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Ra Ra Riot Release Show @ Sound Fix Records

By UrbanAnthropod, August 25, 2010 7:34 pm

The Riot


Link to all my Ra Ra Riot pictures on Flickr

Ra Ra Riot celebrated release day for The Orchard with a low-key and widely unannounced in-store performance at Brooklyn’s indie music store, Sound Fix Records, followed by a well advertised DJ set at Brooklyn Bowl (with Vampire Weekend). For those unfamiliar with the band, the indie darlings pair energetic pop with cello and violin. While chamber-pop might sound gimmicky, live performances by Ra Ra Riot can leave the spectator completely drained from the animated and kinetic pacing. The Orchard marks is their second LP, following their freshman release, The Rhumb Line.

Sound Fix Records

I was on hand at the toned-down in-store and arrived an hour ahead of the start to ensure I’d have a decent vantage point given the scale of the venue. To my surprise, the store had a few people milling around inside. I was instantly greeted by Andrew St. Claire who was on the job for Brooklyn Vegan. Seeing my backpack, he thought I was likewise “working” the event. We eventually retreated outside to the doorway of the store since it was a tad warm. Interestingly, this resulted in some confusion since people started lining up behind us despite the fact I had announced we weren’t on line. A half hour later, the band members trickled in to the store. 15 minutes before the anointed start time, we moved in and the line that had grown around the corner soon followed and packed the place.

Being toned-down and small, they performed a drummerless set. After a brief greeting from Wes Miles, he moved into Foolish. He worked the keys in a stripped down version sans percussion and additional accompaniment over his standard falsetto vocals through a long period until the rest of the band joined in with the standard strings-over-pop sound we’re accustomed to hearing. Following, the opening song, the frenetic bass line with an almost off timing signaled the lead single off the new LP, Boy. The set was rounded off with Oh, La (from The Rhumb Line) and Too Dramatic (from The Orchard).

Overall, the short performance showed a different side of the band. The intimate venue played out to a less energetic display than what I’m used to from them, but there was an overall earnestness to the affair. It was a great teaser for what’s to come when Ra Ra Riot return to New York for 2 Shows at Bowery Ballroom and 2 more shows at the sister venue, Music Hall of Williamsburg, in a month.

The Orchard

Those familiar with Ra Ra Riot would recall their tragic beginnings where their original drummer and chief lyricist was found washed up along a river after disappearing following a show. This event set a huge challenge for the band whom all continued on with the group. I became acquainted with the band at the Siren Music Festival a few years ago, right before the release of The Rhumb Line. And for the past couple years, I’ve heard the same songs at their performances. I finally began hearing new material at live shows, which prompted anticipation for a forthcoming full length release. Last year, the group retreated to a peach orchard in New York between segments of a grueling tour schedule . The product of this brief sabbatical has resulted in The Orchard. The Orchard as a whole completely differs from the pacing of The Rhumb Line, to some detriment. The positive aspect of the new release is the demonstration of the individual members’ increased proficiency at their craft. The layering of the sounds and the arrangement of the music has clearly indicated that the strings are no longer a contrived accent on their music. Becca’s violin and Allie’s cello have finally come together as integral to the music and not just the sound.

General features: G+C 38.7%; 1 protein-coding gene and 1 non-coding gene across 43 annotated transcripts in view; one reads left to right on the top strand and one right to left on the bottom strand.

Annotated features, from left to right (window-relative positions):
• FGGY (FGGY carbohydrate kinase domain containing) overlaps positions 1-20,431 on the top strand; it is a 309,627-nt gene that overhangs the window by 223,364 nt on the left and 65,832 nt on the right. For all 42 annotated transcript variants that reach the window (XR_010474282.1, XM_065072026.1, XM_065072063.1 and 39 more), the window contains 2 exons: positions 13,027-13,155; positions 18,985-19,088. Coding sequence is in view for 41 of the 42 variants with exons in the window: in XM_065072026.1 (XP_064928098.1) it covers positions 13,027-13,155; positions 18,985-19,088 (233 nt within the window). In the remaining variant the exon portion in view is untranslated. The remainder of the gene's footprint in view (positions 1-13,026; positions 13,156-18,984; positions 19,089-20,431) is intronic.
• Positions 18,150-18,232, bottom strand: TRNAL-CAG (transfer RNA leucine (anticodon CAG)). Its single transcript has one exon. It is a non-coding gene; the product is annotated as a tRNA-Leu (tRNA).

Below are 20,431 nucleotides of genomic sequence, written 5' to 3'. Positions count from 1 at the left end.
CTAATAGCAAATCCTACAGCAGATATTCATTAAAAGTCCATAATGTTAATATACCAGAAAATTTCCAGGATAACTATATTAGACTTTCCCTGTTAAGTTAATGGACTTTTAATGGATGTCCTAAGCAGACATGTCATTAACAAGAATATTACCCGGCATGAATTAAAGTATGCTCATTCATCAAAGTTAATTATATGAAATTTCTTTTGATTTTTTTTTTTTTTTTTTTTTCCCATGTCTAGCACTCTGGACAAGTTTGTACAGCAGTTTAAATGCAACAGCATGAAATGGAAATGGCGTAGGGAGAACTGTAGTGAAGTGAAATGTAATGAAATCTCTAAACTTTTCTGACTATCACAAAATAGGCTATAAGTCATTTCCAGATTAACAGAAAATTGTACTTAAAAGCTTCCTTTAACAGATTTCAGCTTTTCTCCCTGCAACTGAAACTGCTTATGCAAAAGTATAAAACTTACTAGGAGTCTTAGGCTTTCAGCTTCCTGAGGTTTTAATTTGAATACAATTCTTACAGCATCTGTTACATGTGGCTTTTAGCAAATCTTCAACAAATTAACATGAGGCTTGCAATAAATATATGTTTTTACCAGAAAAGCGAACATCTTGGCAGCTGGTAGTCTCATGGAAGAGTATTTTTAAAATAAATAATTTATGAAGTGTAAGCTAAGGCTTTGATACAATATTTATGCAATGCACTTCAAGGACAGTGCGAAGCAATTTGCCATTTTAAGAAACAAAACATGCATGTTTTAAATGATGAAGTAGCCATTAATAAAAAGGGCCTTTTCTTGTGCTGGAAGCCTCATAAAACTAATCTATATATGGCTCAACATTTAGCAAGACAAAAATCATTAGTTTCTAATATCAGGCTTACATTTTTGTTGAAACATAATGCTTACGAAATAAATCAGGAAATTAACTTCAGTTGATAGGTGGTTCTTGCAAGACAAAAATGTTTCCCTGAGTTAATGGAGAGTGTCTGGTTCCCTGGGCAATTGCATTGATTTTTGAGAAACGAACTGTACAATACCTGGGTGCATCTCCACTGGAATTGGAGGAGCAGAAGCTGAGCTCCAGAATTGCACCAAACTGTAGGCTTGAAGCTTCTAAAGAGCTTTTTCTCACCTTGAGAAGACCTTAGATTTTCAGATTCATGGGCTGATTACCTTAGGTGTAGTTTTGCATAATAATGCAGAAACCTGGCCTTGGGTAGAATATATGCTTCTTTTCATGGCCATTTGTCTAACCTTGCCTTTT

For veteran fans, Boy, Too Dramatic, Shadowcasting and Foolish will sound familiar and won’t disappoint. Some will also be pleased and stunned to hear Allie Lawn take the lead vocal chores in You And I Know. Although breaking from the heavy strings sound, You And I Know, presents itself with Allie’s haunting and forlorn voice with a waltz-like opening and simple synth rhythms that makes it a standout. Once again, You And I Know demonstrates a clear expansion of the band’s congealing into a multifaceted layering of minstrelesque story-telling with some unexpected hard rock-inspired guitars. It’s a shame this was not part of the Sound Fix set.

The Orchard parts from the ebulliant energy and tone of The Rhumb Line but it’s a positive evolution. I can’t stand by all the songs, especially Massachusetts and it’s odd island tinged music with washed out vocals, but I approve of the way the band is growing. In past performances, I sometimes found myself getting their songs confused since the sound and style was so similar. Now I’m looking forward to when I see them next month for a full on show where songs from the new release will balance out the songs we’ve become too familiar with.

Boy

I have to bring up the video of Boy in this entry. I was won over by the simplicity and the technical execution of the basic lighting used throughout. Extra kudos go out for creating the effect with the tapetum lucidum of the numerous cats.

Geo

Sound Fix is located at 44 Berry Street. Just take the L to Bedford. Walk north to 11th and west to Berry street.

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  5. Garden Party

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